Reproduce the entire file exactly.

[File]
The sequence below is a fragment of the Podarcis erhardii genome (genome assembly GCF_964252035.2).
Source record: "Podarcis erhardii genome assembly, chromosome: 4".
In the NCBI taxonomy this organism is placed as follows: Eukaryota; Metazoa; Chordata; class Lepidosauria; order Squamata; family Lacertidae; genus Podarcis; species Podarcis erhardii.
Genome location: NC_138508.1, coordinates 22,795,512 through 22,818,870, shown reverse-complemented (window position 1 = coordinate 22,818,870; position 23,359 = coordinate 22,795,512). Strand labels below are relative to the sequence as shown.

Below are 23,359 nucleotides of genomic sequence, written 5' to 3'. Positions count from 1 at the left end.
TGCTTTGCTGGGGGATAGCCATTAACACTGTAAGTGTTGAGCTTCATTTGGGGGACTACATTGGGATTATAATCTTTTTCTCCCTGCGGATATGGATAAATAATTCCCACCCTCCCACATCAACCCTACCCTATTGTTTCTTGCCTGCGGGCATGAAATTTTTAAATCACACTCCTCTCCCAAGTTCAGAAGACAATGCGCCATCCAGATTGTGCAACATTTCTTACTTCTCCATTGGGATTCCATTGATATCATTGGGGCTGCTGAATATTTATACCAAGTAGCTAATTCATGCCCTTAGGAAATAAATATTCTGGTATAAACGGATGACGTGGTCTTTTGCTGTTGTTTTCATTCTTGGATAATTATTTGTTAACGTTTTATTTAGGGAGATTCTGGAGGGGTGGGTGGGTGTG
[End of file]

The sequence below is a fragment of the Podarcis erhardii genome (genome assembly GCF_964252035.2).
Source record: "Podarcis erhardii genome assembly, chromosome: 4".
In the NCBI taxonomy this organism is placed as follows: Eukaryota; Metazoa; Chordata; class Lepidosauria; order Squamata; family Lacertidae; genus Podarcis; species Podarcis erhardii.
Genome location: NC_138508.1, coordinates 22,795,512 through 22,818,870, shown reverse-complemented (window position 1 = coordinate 22,818,870; position 23,359 = coordinate 22,795,512). Strand labels below are relative to the sequence as shown.

Below are 23,359 nucleotides of genomic sequence, written 5' to 3'. Positions count from 1 at the left end.
TGCTTTGCTGGGGGATAGCCATTAACACTGTAAGTGTTGAGCTTCATTTGGGGGACTACATTGGGATTATAATCTTTTTCTCCCTGCGGATATGGATAAATAATTCCCACCCTCCCACATCAACCCTACCCTATTGTTTCTTGCCTGCGGGCATGAAATTTTTAAATCACACTCCTCTCCCAAGTTCAGAAGACAATGCGCCATCCAGATTGTGCAACATTTCTTACTTCTCCATTGGGATTCCATTGATATCATTGGGGCTGCTGAATATTTATACCAAGTAGCTAATTCATGCCCTTAGGAAATAAATATTCTGGTATAAACGGATGACGTGGTCTTTTGCTGTTGTTTTCATTCTTGGATAATTATTTGTTAACGTTTTATTTAGGGAGATTCTGGAGGGGTGGGTGGGTGTG